Sudbury·VIDEO GAMES MATTER

Sudbury prof says 'video game revolution' started in the 1970s

Technology has changed a lot in the past 40 years, including video games.
The 1970s were a time when handheld video games started to become popular. (Markus Schwabe/CBC)

Technology has changed a lot in the past 40 years, including video games.

This year, CBC Sudbury is looking back as we celebrate our 40th anniversary of being on the air in northeastern Ontario.

Laurentian University computer science professor Aaron Langille says looking back, it's hard to pinpoint the origin of the original video game.

"I think some of the original games may have even been lost [as] nobody reported them," he said.

"A lot of these things were experiments by programmers, computer science students and even electronics students."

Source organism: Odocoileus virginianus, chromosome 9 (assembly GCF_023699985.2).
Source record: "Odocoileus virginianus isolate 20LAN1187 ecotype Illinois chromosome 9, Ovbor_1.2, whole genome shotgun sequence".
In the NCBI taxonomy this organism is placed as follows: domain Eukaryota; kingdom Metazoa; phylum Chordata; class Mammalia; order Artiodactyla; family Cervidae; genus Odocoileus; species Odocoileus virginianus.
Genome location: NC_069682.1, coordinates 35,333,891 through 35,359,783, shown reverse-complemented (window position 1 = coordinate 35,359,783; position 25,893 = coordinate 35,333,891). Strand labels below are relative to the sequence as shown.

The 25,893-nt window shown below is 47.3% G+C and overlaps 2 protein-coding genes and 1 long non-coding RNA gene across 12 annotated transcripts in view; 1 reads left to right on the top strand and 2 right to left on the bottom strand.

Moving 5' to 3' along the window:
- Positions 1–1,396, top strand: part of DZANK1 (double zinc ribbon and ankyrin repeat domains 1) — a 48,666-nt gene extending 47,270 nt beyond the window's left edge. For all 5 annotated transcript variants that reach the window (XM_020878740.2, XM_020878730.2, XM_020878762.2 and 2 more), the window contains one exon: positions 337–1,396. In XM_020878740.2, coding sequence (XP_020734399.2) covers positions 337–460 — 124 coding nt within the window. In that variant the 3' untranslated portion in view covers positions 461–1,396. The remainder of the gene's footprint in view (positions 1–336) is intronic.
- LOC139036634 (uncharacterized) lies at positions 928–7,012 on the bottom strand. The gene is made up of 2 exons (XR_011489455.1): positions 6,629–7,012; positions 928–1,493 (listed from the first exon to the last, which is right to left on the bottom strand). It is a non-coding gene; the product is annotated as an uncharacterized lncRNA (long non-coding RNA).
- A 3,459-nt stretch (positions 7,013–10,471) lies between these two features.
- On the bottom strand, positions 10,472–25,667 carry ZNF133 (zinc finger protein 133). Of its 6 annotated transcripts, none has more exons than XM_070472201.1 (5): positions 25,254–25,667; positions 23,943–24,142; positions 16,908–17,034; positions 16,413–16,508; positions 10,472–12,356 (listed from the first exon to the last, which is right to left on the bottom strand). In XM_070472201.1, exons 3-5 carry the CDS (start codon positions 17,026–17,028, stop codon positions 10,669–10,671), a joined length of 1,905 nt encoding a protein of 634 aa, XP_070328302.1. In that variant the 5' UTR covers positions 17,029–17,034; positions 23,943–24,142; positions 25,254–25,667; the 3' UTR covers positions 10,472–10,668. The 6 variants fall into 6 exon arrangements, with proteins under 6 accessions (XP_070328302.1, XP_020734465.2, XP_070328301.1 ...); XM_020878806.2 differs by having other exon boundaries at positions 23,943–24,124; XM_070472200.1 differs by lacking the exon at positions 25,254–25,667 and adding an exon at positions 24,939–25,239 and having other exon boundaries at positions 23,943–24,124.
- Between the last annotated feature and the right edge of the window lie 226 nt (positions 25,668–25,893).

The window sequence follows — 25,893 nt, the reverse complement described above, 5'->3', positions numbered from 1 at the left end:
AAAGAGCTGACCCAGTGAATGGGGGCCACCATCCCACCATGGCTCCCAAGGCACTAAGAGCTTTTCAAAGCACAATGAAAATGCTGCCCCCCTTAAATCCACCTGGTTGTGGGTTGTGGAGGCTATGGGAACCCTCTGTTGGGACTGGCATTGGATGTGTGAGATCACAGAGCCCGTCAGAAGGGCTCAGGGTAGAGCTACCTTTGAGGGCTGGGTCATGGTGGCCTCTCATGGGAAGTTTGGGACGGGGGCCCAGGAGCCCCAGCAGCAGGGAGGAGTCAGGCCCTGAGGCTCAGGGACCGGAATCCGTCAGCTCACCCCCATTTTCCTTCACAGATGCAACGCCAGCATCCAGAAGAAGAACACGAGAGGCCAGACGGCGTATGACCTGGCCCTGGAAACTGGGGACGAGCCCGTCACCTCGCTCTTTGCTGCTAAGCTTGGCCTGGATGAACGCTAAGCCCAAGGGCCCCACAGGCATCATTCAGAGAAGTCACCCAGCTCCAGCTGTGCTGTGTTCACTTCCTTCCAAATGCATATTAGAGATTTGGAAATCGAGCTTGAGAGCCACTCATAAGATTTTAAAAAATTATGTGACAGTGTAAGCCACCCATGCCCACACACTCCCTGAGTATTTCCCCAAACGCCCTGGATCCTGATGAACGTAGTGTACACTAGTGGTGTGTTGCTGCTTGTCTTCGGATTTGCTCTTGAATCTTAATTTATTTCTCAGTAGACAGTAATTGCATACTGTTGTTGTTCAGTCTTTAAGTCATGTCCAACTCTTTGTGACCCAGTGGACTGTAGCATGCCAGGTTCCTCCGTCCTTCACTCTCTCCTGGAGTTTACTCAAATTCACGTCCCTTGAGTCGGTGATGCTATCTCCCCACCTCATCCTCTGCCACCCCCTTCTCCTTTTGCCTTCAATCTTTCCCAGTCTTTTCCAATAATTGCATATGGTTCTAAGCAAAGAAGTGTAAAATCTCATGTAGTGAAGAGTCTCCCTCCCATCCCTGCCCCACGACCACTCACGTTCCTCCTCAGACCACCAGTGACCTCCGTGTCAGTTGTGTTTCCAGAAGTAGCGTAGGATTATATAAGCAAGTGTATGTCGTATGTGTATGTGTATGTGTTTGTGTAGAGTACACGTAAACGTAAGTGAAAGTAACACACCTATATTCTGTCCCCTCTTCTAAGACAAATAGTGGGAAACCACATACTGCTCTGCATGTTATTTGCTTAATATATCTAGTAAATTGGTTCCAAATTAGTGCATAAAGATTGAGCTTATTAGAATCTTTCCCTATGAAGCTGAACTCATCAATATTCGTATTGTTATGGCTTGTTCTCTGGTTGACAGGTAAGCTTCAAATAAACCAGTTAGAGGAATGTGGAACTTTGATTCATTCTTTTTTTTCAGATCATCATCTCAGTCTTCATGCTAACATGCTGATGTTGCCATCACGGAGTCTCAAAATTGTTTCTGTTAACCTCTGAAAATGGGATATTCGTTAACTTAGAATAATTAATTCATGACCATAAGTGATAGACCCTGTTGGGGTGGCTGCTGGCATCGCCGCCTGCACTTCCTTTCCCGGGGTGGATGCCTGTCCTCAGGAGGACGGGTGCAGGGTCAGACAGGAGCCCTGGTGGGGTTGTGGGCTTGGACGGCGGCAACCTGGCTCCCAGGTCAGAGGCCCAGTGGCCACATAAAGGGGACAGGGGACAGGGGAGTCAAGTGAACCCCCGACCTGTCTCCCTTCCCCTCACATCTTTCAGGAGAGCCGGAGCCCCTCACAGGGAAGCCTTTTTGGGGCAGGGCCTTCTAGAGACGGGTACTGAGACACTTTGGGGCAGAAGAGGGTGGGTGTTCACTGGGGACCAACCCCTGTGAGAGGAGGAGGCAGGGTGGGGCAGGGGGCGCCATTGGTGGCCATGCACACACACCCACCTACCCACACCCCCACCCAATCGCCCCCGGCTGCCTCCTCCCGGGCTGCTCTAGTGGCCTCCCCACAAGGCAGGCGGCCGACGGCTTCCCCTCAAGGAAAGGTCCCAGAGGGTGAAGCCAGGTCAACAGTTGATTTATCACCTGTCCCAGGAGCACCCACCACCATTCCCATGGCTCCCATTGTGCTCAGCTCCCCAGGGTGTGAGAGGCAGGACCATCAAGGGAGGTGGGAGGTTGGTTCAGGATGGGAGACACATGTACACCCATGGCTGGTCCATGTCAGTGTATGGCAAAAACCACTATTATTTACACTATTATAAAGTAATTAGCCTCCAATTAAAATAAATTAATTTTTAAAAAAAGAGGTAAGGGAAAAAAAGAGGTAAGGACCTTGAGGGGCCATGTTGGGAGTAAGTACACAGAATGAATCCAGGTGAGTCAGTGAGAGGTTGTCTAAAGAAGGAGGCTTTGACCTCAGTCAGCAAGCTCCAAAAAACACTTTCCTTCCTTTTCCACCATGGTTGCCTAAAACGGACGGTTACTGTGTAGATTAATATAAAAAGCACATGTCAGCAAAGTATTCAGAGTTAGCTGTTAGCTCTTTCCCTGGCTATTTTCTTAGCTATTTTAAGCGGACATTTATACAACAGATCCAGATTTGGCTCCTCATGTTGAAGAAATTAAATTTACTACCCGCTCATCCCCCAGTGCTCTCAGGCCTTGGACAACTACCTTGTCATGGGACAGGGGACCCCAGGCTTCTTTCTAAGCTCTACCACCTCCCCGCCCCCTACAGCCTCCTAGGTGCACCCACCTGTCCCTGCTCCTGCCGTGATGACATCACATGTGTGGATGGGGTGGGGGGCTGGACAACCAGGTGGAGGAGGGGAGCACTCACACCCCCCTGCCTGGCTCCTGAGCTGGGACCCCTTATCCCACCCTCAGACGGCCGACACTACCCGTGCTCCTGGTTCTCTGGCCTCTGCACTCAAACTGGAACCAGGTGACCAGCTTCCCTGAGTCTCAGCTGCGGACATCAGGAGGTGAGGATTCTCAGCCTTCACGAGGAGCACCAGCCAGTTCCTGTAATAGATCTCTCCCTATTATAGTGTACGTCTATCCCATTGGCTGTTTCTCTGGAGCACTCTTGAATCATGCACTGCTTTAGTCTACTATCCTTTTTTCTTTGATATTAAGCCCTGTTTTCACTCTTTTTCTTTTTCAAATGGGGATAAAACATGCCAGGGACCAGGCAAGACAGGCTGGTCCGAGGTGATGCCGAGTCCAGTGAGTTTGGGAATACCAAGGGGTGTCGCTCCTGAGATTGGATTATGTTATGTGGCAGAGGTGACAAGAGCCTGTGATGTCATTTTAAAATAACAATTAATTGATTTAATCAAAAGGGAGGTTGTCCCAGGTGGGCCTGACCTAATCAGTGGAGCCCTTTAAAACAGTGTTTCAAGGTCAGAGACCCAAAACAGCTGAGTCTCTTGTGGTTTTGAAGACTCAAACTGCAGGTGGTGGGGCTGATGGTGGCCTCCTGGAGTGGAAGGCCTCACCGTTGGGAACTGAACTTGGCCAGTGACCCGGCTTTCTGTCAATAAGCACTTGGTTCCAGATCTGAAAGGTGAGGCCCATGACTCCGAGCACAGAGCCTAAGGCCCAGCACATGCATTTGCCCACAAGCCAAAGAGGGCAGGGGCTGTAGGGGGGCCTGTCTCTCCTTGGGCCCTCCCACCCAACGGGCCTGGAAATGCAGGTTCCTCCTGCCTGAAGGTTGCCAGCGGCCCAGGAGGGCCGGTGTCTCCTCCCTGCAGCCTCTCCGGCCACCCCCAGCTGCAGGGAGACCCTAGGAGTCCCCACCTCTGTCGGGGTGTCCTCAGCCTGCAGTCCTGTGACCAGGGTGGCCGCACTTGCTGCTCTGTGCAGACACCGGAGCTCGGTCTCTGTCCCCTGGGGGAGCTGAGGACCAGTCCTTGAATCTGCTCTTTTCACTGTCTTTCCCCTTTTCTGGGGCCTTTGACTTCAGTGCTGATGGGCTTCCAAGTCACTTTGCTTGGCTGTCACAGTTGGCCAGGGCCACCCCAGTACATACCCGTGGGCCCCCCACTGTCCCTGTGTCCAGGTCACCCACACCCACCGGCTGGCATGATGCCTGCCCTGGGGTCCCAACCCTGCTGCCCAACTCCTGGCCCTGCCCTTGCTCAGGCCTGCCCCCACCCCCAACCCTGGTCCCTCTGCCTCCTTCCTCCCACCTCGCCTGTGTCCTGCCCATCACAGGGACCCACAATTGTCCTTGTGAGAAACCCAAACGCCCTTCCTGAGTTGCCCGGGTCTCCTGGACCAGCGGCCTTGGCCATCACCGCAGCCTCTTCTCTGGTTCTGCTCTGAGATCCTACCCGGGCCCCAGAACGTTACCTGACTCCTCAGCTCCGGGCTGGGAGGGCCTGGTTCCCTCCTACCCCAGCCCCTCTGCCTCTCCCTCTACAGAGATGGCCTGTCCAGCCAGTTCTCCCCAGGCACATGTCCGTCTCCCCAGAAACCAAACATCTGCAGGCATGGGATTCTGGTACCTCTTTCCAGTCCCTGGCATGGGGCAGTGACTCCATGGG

Aaron Langille is a professor of computer science and game design at Laurentian University in Sudbury. (Aaron Langille/Supplied)

Langille says although some games, such as Tennis for Two, were developed in the late 1950s, the industry didn't take off until the 1970s.

He says one game that stands out from that time is Pong, the arcade version of which was released in 1972.

"It arguably did kick off a lot of that industry at that time," he said.

"It was immensely popular for what it was. It really did help to start the video game revolution."

Beyond arcade games, Langille says games people could play at home also became popular.

Handheld games including Merlin and Mattel Electronics Handheld Football Game also came out during that time.

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